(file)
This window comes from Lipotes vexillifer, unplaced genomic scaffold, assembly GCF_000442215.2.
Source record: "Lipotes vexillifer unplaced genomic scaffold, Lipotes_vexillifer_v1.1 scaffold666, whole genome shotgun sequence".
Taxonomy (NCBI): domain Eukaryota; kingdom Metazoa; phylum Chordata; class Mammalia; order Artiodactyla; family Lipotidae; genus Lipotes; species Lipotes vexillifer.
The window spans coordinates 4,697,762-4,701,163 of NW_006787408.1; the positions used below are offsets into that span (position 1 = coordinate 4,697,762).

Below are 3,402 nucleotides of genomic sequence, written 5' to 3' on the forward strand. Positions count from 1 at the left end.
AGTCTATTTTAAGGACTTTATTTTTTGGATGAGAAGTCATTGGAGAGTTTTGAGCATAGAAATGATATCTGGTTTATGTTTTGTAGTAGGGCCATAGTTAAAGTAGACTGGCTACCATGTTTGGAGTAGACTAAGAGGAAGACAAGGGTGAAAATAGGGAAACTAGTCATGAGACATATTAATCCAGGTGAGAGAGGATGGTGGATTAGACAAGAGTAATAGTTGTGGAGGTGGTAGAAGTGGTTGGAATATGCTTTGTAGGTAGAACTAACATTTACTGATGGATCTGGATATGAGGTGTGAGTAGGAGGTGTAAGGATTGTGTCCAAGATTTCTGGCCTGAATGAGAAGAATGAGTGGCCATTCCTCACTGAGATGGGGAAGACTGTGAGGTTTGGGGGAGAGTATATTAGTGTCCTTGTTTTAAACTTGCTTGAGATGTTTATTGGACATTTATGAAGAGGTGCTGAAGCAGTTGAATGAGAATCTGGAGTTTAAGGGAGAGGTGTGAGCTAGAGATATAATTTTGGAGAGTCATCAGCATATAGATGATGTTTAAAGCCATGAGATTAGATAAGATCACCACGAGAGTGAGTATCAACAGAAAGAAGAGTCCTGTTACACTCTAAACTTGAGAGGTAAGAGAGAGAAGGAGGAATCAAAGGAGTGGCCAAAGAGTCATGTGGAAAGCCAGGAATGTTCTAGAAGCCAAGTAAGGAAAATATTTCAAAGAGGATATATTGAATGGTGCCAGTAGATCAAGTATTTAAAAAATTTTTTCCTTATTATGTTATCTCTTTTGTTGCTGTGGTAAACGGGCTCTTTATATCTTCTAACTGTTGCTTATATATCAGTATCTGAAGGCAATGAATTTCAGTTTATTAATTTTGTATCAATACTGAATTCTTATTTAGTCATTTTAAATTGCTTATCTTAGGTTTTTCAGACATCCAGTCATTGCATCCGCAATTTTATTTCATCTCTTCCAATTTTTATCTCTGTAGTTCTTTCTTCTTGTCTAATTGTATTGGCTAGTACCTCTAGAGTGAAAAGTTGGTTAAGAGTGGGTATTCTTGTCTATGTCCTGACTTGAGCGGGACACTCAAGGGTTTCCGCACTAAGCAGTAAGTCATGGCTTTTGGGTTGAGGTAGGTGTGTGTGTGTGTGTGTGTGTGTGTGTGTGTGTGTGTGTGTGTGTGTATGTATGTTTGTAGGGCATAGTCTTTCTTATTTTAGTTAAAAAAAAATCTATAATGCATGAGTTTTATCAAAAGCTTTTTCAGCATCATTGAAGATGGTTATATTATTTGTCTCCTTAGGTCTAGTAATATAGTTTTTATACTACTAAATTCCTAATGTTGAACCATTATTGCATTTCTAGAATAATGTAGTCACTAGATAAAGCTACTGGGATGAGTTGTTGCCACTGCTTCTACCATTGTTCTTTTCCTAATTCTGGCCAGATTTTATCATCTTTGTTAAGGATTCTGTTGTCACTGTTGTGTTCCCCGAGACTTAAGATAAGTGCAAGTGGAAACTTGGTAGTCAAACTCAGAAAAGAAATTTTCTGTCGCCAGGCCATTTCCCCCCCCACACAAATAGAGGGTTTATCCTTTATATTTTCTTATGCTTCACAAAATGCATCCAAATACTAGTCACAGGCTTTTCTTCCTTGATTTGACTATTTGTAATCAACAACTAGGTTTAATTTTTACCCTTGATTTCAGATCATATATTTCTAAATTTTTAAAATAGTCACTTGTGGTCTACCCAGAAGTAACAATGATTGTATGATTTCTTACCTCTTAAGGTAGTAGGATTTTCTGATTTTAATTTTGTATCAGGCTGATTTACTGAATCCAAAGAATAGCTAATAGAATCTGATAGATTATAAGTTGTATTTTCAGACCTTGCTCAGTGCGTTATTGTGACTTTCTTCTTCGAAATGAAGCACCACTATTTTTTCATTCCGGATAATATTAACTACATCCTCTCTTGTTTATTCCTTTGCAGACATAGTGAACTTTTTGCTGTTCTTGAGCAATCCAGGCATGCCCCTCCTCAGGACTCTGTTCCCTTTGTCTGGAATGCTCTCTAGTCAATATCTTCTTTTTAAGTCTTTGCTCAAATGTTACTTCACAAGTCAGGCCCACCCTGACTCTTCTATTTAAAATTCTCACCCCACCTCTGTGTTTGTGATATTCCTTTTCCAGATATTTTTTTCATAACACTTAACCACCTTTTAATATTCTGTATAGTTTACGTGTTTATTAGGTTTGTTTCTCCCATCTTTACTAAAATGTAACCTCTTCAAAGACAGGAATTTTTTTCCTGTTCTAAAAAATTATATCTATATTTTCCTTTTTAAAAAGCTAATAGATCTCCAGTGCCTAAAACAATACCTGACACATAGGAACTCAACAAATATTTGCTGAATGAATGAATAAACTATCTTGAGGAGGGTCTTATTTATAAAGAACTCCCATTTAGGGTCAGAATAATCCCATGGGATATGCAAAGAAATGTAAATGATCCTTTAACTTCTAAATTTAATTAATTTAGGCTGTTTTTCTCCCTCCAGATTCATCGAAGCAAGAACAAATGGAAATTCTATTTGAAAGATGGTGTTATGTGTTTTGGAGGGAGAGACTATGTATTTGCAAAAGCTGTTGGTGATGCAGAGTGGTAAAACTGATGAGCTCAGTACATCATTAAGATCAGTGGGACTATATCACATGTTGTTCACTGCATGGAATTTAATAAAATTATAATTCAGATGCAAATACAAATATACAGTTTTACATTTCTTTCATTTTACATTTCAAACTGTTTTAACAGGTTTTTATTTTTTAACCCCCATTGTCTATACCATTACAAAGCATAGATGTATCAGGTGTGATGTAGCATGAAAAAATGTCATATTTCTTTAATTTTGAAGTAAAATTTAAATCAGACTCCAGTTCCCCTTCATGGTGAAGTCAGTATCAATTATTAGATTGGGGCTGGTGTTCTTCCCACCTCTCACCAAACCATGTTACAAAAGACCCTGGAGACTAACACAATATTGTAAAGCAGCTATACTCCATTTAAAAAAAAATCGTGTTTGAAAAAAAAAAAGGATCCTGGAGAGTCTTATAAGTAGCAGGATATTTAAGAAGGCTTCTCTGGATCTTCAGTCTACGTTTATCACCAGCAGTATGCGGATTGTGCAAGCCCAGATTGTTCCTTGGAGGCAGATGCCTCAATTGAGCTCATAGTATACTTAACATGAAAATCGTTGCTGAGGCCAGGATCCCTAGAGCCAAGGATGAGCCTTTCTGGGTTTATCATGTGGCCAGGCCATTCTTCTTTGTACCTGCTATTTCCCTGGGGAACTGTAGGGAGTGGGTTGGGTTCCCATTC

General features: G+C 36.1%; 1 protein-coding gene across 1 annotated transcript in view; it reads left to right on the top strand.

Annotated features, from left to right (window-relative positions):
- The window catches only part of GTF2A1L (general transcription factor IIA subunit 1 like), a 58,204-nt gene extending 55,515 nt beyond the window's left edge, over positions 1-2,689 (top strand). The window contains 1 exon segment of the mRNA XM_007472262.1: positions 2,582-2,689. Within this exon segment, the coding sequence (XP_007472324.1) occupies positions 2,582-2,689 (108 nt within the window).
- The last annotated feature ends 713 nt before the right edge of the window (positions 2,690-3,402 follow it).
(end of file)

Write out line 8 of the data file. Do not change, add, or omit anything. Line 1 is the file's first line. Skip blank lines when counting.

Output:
Annotated features, from left to right (window-relative positions):